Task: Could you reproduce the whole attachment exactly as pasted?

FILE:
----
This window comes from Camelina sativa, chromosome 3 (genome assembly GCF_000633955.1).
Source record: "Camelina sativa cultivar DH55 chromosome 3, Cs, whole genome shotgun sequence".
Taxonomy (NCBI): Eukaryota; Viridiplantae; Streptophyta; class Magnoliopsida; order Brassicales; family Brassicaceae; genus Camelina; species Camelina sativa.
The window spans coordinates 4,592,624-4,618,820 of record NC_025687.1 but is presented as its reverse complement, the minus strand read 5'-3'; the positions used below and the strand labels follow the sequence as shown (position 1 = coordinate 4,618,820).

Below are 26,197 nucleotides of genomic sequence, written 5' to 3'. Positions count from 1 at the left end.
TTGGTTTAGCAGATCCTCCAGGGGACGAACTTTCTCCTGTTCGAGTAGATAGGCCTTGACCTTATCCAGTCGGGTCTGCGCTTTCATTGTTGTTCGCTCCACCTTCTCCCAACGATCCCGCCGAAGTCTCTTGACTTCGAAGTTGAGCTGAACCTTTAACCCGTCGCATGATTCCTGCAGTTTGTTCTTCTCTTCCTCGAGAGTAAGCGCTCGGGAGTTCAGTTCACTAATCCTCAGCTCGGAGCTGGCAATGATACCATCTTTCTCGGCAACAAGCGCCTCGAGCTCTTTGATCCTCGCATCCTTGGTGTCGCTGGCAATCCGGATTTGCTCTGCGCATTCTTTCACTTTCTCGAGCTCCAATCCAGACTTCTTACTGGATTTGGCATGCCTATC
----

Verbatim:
This window comes from Camelina sativa, chromosome 3 (genome assembly GCF_000633955.1).
Source record: "Camelina sativa cultivar DH55 chromosome 3, Cs, whole genome shotgun sequence".
Taxonomy (NCBI): Eukaryota; Viridiplantae; Streptophyta; class Magnoliopsida; order Brassicales; family Brassicaceae; genus Camelina; species Camelina sativa.
The window spans coordinates 4,592,624-4,618,820 of record NC_025687.1 but is presented as its reverse complement, the minus strand read 5'-3'; the positions used below and the strand labels follow the sequence as shown (position 1 = coordinate 4,618,820).

Below are 26,197 nucleotides of genomic sequence, written 5' to 3'. Positions count from 1 at the left end.
TTGGTTTAGCAGATCCTCCAGGGGACGAACTTTCTCCTGTTCGAGTAGATAGGCCTTGACCTTATCCAGTCGGGTCTGCGCTTTCATTGTTGTTCGCTCCACCTTCTCCCAACGATCCCGCCGAAGTCTCTTGACTTCGAAGTTGAGCTGAACCTTTAACCCGTCGCATGATTCCTGCAGTTTGTTCTTCTCTTCCTCGAGAGTAAGCGCTCGGGAGTTCAGTTCACTAATCCTCAGCTCGGAGCTGGCAATGATACCATCTTTCTCGGCAACAAGCGCCTCGAGCTCTTTGATCCTCGCATCCTTGGTGTCGCTGGCAATCCGGATTTGCTCTGCGCATTCTTTCACTTTCTCGAGCTCCAATCCAGACTTCTTACTGGATTTGGCATGCCTATC